Originally posted by dandjwarner:
I am going in Dec. and have a newly adopted son that is developmentally disabled. He has lived with us longer so we know he well.So my question is what would be the best excurions for limited abilities? Just a short decription of the disablity limitations: he is 15 and is what is considered medium to higher functioning. He walks on his own but has a little trouble with balance. As far as mentally he is on about the same level as a 5-7 year old. For the most part a happy go lucky kid Very eager to try new things. I had tought about Dunn's River Falls but did not know if it would be worth the money if you didn't do the hike.
We are also having to pinch pennies so we are looking for the best value. We planned and payed for the cruise before the adoption was complete. Since we adopted the fiancial assistance we were getting for caring for a child with a disability has been cut completly out so that is leaving us a little strapped on cash for the extra such as excursions. I just don't want to sound cheap or anything like that.
Thanks in advance for any suggestions.
First of all, bless your heart for caring for this wonderful child. I am the mother of a 15 year son that has a form of autism. He was also born with ataxia so he is very clumsey. He to is very happy go lucky,too, and has traveled with us all over the world.
We usually don't do "excursions" because we have to stay "flexible" with his needs.
We have been to Jamaica a couple of times. Jamaica is the only port that I only do ship tours on. I have just never felt comfortable on that port on our own. I also would not recommend Dunn's River Falls. Mainly because it is so crowded and commercialized. However, I do remember a wonderful ship tour we took years ago. It was riding on a bamboo raft for 2 on the "Great River" (actually the size of a good size creek...not deep) . The guide for each raft uses a pole to push you along. The currents are not to fast but enough to give you that "feeling of excitement". This was a ship tour. Sorry I can't remember how much it was. Afterward they took you to a rum tasting session and had a young man climb a coconut tree to retrieve and share a coconut.
Grand Cayman- I wish our son would do the Sting Ray, but he won't get in water. We usually just end up walking around in Grand Cayman. It is a very safe port. If you want a beach day there you can grab a taxi to Seven Mile beach. Our son loves the beach and loves to shop.
Cozumel - definately a beach day at Paradise Beach. We have been several times (including last month) and will be heading there again in December. The taxi is $12-14 (depending on where you dock or tender into) one way for 4 people. At Paradise Beach, you can use the lounge chairs, tables and shade for free. They just ask that you drink and/or eat something. They have an option (it is not required) of $9 for a wristband to use their non-motorized toys all day. (kayaks, iceberg, water trampoline, floats,life vests and snorkeling equipment ~they require a $10 deposit that is refunded when the snorkel equipment is returned).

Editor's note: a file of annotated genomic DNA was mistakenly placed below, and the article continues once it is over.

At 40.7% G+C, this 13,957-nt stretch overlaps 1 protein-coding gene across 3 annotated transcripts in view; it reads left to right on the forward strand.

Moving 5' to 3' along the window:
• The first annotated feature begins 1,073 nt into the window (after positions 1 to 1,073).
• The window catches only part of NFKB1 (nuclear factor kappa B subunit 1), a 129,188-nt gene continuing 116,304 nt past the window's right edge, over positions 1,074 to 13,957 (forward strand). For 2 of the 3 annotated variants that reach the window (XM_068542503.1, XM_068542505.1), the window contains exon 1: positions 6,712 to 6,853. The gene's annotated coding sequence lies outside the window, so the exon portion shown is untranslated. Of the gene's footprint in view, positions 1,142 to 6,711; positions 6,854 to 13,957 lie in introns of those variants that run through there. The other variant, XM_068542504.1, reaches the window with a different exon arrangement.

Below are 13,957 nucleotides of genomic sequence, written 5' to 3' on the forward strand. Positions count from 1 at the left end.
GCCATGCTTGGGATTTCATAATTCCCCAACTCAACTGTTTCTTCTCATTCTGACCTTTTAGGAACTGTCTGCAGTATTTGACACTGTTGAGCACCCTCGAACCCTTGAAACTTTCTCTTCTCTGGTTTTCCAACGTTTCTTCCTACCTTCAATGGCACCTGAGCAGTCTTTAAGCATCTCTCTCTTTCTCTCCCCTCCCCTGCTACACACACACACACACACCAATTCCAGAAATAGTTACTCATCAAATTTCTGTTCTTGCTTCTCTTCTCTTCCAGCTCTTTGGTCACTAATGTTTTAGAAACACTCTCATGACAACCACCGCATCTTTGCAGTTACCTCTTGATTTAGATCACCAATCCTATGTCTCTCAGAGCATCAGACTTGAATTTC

In the past, our special needs son (who loves the beach and plays at the waters edge) has not gotten a wristband because he would not get into the water. Hubby and I do not get one, because we just lay in the shade. Our oldest son gets the wristband and has a ball. However, our special needs son said he is getting the wristband in December...so we will see.
We have had wonderful experiences with Camp Carnival and (now that he is 15) Club O2. Fortunately, our son has been able to stay with his age group without a problem. If you do not feel this is the case with your son, contact the Disabilities division at Carnival (or ask your TA to) and see what accommodations can be made for him while you are on board. Perhaps they will allow him to stay in the 12 -14 year old group on his own some...if you feel comfortable. I don't know if they would allow him to go down as low as the 9-11 age group or not.
Remember that even 9-11 year olds do things like a scavenger hunt where groups of kids unsupervised roam the ship for short periods of time. We never allowed our son to do that. We would simply pick him up from Camp Carnival before that particular activity began. Our son also does not swim. So if they were having a pool party, I made sure that I was there to watch him. I did not feel like it was fair to put that burden on the staff with all the other children there.
They will give you a Caper with all the detailed activities for the week, (time and place) so that you can pick and choose which activities you may want him to participate in. I see you are going on the Conquest, I know the Assistant Cruise Director on there and Sarah is WONDERFUL.
Where Camp Carnival is concerned, please know that the Camp staff do have the final say about placement. It all depends on how they "read" the situation, the number of children in each group etc. Our son has been on 14 cruises so far (on 13 different ships) and have received excellent care...however, we have always stayed realistic in our expectations.
See what info you get from the Corporate office disabilities division and then go to the Camp Carnival orientation on embarkation night (usually about 7PM) and meet with the staff.
The embarkation night is all family stuff to allow the children a chance to be around the staff with Mom and Dad there. The Camp Carnival for kids only starts at 9AM the next morning.
Everything is free up to 10PM, after that they offer a babysitting service that is $6 an hour until 3AM.
If I can help in any way, please let me know.